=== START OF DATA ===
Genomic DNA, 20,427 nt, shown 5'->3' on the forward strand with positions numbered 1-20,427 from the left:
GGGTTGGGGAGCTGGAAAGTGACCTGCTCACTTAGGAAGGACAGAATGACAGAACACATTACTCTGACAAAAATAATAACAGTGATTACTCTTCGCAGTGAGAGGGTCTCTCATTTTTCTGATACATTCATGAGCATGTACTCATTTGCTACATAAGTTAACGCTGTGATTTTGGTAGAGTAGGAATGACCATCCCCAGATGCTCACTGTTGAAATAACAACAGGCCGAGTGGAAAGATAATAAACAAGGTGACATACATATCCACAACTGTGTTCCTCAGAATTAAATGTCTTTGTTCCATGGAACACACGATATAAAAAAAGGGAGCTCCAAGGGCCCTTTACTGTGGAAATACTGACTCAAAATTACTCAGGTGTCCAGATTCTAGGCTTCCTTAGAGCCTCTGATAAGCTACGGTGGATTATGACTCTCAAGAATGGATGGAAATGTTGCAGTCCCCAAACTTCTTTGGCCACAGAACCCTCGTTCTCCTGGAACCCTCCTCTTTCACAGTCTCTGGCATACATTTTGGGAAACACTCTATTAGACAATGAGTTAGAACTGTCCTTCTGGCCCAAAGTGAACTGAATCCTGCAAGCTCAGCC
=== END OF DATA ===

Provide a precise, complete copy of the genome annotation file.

Genomic DNA, 20,427 nt, shown 5'->3' on the forward strand with positions numbered 1-20,427 from the left:
GGGTTGGGGAGCTGGAAAGTGACCTGCTCACTTAGGAAGGACAGAATGACAGAACACATTACTCTGACAAAAATAATAACAGTGATTACTCTTCGCAGTGAGAGGGTCTCTCATTTTTCTGATACATTCATGAGCATGTACTCATTTGCTACATAAGTTAACGCTGTGATTTTGGTAGAGTAGGAATGACCATCCCCAGATGCTCACTGTTGAAATAACAACAGGCCGAGTGGAAAGATAATAAACAAGGTGACATACATATCCACAACTGTGTTCCTCAGAATTAAATGTCTTTGTTCCATGGAACACACGATATAAAAAAAGGGAGCTCCAAGGGCCCTTTACTGTGGAAATACTGACTCAAAATTACTCAGGTGTCCAGATTCTAGGCTTCCTTAGAGCCTCTGATAAGCTACGGTGGATTATGACTCTCAAGAATGGATGGAAATGTTGCAGTCCCCAAACTTCTTTGGCCACAGAACCCTCGTTCTCCTGGAACCCTCCTCTTTCACAGTCTCTGGCATACATTTTGGGAAACACTCTATTAGACAATGAGTTAGAACTGTCCTTCTGGCCCAAAGTGAACTGAATCCTGCAAGCTCAGCC